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83 percent of large American foundations seek input from other people, organizations or communities directly affected by their funding, as well as some nonprofits. But foundations, which aim to serve the public interest through the funds they give, rarely empower these stakeholders to make decisions—either to help them set priorities or to tell them where to fund. where it flows.
That’s what philanthropic scholars Kelly Husted, David Suarez and I found in a study that assessed the practices of the 500 largest American foundations. Our findings suggest that the foundation, which faces increasing pressure to make more grants to underserved communities as part of a wider calculation on running race in America, has incorporated some stakeholder outreach into its work.
We surveyed foundation leaders from May to December 2020, asking them to estimate the extent to which their organizations encouraged participation from outside stakeholders. Overall, 148 of the 500 largest foundations in the United States responded. We cannot name anyone as we have agreed to keep them anonymous.
We predicted that participation would decrease along a spectrum, and that’s what we found. At a lower level, we saw that many foundations collect information, such as through surveys. At the high end, some foundations actually have at least some say to stakeholders, for example, giving community members the power to evaluate particular grant applications or make decisions on grant awards.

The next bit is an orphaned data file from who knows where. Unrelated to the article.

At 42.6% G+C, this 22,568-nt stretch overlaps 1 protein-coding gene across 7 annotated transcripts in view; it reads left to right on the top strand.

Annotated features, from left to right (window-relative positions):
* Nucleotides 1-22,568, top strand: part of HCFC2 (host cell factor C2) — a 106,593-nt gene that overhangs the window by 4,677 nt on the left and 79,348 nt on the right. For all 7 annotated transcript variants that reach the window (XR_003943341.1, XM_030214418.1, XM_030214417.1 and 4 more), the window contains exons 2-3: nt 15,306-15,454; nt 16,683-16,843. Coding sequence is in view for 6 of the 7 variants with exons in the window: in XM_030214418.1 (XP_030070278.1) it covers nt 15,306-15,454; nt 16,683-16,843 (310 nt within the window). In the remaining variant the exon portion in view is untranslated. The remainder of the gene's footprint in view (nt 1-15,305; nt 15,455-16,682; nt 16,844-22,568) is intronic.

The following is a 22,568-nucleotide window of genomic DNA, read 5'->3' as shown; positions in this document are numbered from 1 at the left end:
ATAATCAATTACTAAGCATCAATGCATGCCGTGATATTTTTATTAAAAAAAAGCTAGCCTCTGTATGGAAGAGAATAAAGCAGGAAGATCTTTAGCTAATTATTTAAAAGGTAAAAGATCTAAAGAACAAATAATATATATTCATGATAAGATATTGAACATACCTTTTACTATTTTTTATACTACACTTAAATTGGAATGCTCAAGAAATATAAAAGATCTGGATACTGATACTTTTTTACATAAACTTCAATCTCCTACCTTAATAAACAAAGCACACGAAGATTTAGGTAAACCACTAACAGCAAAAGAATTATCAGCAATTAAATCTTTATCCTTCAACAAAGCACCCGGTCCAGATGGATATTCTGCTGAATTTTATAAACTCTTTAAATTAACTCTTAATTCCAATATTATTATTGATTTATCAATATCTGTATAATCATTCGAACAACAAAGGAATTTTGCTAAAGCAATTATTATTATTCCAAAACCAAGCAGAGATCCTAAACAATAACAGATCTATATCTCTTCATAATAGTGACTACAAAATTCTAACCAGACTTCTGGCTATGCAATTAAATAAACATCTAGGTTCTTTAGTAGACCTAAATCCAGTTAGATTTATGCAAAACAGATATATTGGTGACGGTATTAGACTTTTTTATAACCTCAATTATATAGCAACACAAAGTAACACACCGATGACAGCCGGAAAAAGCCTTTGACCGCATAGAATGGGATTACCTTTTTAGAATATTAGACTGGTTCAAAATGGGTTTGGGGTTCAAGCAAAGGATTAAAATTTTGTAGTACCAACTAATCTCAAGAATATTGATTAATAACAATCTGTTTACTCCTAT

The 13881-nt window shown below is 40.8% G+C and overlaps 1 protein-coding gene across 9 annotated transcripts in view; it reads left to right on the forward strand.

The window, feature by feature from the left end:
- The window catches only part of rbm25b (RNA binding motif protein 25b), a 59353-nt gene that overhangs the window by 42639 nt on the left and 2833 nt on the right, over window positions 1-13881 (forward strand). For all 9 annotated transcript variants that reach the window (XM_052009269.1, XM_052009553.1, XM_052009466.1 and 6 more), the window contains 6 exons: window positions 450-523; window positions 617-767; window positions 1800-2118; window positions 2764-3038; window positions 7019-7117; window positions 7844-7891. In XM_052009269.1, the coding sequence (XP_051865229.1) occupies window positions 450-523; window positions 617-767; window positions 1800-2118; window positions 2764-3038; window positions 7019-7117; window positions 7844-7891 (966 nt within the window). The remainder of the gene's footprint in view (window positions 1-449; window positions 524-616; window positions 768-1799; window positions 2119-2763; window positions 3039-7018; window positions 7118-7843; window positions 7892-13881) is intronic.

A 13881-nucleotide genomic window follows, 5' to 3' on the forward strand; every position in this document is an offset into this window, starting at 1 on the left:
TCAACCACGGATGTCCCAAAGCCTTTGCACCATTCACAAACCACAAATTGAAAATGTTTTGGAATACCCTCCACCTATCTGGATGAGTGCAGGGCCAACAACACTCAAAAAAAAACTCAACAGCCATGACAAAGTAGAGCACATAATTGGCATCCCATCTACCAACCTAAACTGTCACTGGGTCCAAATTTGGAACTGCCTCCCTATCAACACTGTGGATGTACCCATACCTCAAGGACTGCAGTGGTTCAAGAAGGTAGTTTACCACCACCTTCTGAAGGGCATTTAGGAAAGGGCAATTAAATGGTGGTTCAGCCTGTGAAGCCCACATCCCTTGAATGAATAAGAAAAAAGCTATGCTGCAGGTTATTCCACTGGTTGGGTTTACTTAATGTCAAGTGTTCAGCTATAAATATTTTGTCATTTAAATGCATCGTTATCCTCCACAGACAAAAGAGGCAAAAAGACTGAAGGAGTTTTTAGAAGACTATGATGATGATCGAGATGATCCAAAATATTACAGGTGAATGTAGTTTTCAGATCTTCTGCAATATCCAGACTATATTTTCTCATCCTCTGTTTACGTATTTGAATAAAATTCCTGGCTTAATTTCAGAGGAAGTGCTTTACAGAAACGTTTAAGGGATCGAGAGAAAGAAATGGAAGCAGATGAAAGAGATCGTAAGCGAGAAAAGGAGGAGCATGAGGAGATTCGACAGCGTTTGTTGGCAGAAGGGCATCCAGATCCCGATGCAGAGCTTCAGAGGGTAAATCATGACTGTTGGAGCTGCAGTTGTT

While most foundations said they received input from at least one person or organization affected by their work, only 10% said they entrust any authority to their grantees, community-based organizations, members of those communities, or the public. those they serve.
why it matters
Until now, the people who work for and run the foundation have generally not been representative of the communities they wish to serve. As a result, they may lack insight about the challenges facing those communities.
Whether foundations serve the public also matters because the government subsidizes foundations by allowing them to operate tax-free. In return, they have to give at least 5% of their assets annually to charitable purposes. Foundations also file an annual tax form, called 990-PF, which shows their financial activities and the grants they make.
The public has a few other ways to hold the foundation accountable.
One way that foundations can increase their public accountability is through participatory grants: any process that transfers decision-making power from foundation leaders and employees to those who will be affected by the money being given.
The Haymarket People’s Fund, for example, relies on a panel of community organizers to make its grants.
what is not yet known
Does stakeholder participation make a difference? Some foundations are looking for evidence to help answer this good question.
For example, the Ford Foundation has funded a round of research projects, including our study, to better understand how participant grants can look in practice and the impact it has on everyone. Some new findings from the Urban Institute suggest that foundations doing this work are more immersed in their communities. However, other findings suggest that recruiting diverse participants can be challenging.
Other foundations are experimenting with stakeholder participation and sharing what they have learned. For example, the John D. and Catherine T. MacArthur Foundation used a participatory approach in their Culture, Equality and the Arts program in 2019 and then documented the benefits and challenges of the process.
what will happen next
We are researching how the Foundation engages with stakeholders, documenting different perspectives and describing the challenges that lie ahead.
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